In July 1, 2012, Bard Medical stopped selling the Avaulta Mesh in the United States because the FDA wanted more clinical trials done. But, it’s still sold in other countries. Claims against sling, tape and mesh products are moving forward at a rapid pace.
On June 4, 2012: Johnson and Johnson/Ethicon withdrew four mesh products from the US Market, including its controversial Gynecare Prolift, Prolift+ M, TVT Secur and Prosima systems,. In a letter filed with U.S. District Judge Goodwin, Ethicon also will advise healthcare providers to select alternative treatments for their patients.
History of Warnings:
Surgical mesh is a metallic or polymeric screen surgically implanted to reinforce and support weakened soft tissue or bone. On the market since the 1950s for use in abdominal hernias, gynecologists in the 1970s began using surgical mesh to reinforce vaginal tissue to treat pelvic organ prolapse. In the 1990s, surgeons began using surgical mesh to treat stress urinary incontinence in women.
Transvaginal mesh was approved for sale through the 510(k) process simply by comparing it to the kind of mesh used to treat abdominal hernias. Most transvaginal mesh products on the market today are based on Boston Scientific Corp.’s ProteGen mesh, which the FDA approved in 1996 as the first surgical mesh to treat stress urinary incontinence. Two years later, the FDA approved Johnson & Johnson’s Gynecare TVT mesh through the 510(k) process after the company claimed the mesh was substantially equivalent to ProteGen.
In October, 1999, the FDA recalled Boston Scientific’s ProteGen sling due to the huge number of complications experienced by women, including erosion of the vaginal tissues. Ironically, a majority of the transvaginal mesh are based upon this recalled defective device!
On October 20, 2008, the U.S. Food & Drug Administration (FDA) issued an urgent public health notification to physicians and patients regarding serious complications associated with transvaginal placement of surgical mesh in repair of Pelvic Organ Prolapse (POP) and Stress Urinary Incontinence (SUI).
On May 16, 2011, the New England Journal of Medicine (NEJM) Study on Transvaginal Mesh Complications confirmed that the use of surgical mesh to treat pelvic organ prolapse carries the risk of serious side effects including bladder perforation and pelvic hemorrhaging.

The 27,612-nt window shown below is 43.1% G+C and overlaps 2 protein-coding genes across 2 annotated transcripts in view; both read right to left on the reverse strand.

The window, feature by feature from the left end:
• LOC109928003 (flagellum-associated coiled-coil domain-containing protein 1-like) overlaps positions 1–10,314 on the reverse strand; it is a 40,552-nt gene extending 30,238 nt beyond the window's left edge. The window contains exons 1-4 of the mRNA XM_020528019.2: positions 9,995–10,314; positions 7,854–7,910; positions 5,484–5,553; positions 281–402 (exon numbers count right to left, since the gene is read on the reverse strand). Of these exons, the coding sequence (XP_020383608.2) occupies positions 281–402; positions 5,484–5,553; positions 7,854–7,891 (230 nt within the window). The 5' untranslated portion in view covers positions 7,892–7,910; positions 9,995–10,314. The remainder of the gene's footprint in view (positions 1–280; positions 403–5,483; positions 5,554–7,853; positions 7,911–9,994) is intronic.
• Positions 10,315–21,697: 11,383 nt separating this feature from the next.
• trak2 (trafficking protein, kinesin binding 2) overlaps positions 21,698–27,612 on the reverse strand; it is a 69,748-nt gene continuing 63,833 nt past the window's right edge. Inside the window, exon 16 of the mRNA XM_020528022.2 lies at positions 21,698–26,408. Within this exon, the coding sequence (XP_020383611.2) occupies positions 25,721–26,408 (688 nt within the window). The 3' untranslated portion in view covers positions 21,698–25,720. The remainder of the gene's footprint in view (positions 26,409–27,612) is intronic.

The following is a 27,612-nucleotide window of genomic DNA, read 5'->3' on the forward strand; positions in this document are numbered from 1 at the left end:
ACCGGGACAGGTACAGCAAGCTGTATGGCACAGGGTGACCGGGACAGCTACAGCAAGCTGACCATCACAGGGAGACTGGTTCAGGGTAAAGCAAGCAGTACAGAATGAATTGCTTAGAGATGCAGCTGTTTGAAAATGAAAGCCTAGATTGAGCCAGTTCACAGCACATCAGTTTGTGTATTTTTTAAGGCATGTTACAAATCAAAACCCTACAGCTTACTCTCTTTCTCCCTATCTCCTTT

On July 13, 2011, FDA issued an updated safety communication warning that surgical placement of transvaginal mesh to repair POP may expose patients to a greater risk of side effects than other treatment options. In addition to the increased risk of side effects, the FDA stated that vaginal mesh offers no greater clinical value or improved quality of life over other surgical methods.
On August 25, 2011, Public Citizen called on FDA to recall the vaginal mesh in response to a high number of reports linking vaginal mesh products to erosion, pain, bleeding and urinary incontinence.
Transvaginal Mesh Products & Manufacturers include:
- Prolift +M
- Gynemesh/Gynemesh PS
- TVT-Obturator (TVT-O)
- TVT-SECUR (TVT-S)
C. R. Bard
- Avaulta Plus™ BioSynthetic Support System
- Avaulta Solo™ Synthetic Support System
- Faslata® Allograft
- Pelvicol® Tissue
- PelviSoft® Biomesh
- Pelvitex™ Polypropylene Mesh
American Medical Systems
- Obtryx® Curved Single
- Obtryx® Mesh Sling
- Obtryx Transobturator Mid-Urethral Sling System
- Prefyx Mid U™ Mesh Sling System
- Prefyx PPS™ System
- Uphold Vaginal Support System
- Pinnacle Pelvic Floor Repair Kit
- Advantage Transvaginal Mid-Urethral Sling System
- Advantage Fit System
- Solyx SIS System
- T-Sling-Universal Polypropylene Sling
- Aris-Transobturator Sling System
- Supris-Suprapubic Sling System
- Novasilk-Synthetic Flat Mesh
- Suspend-Tutoplast Processed Fascia Lata
- Exair-Prolapse Repair System
- Axis-Tutoplast Processed Dermis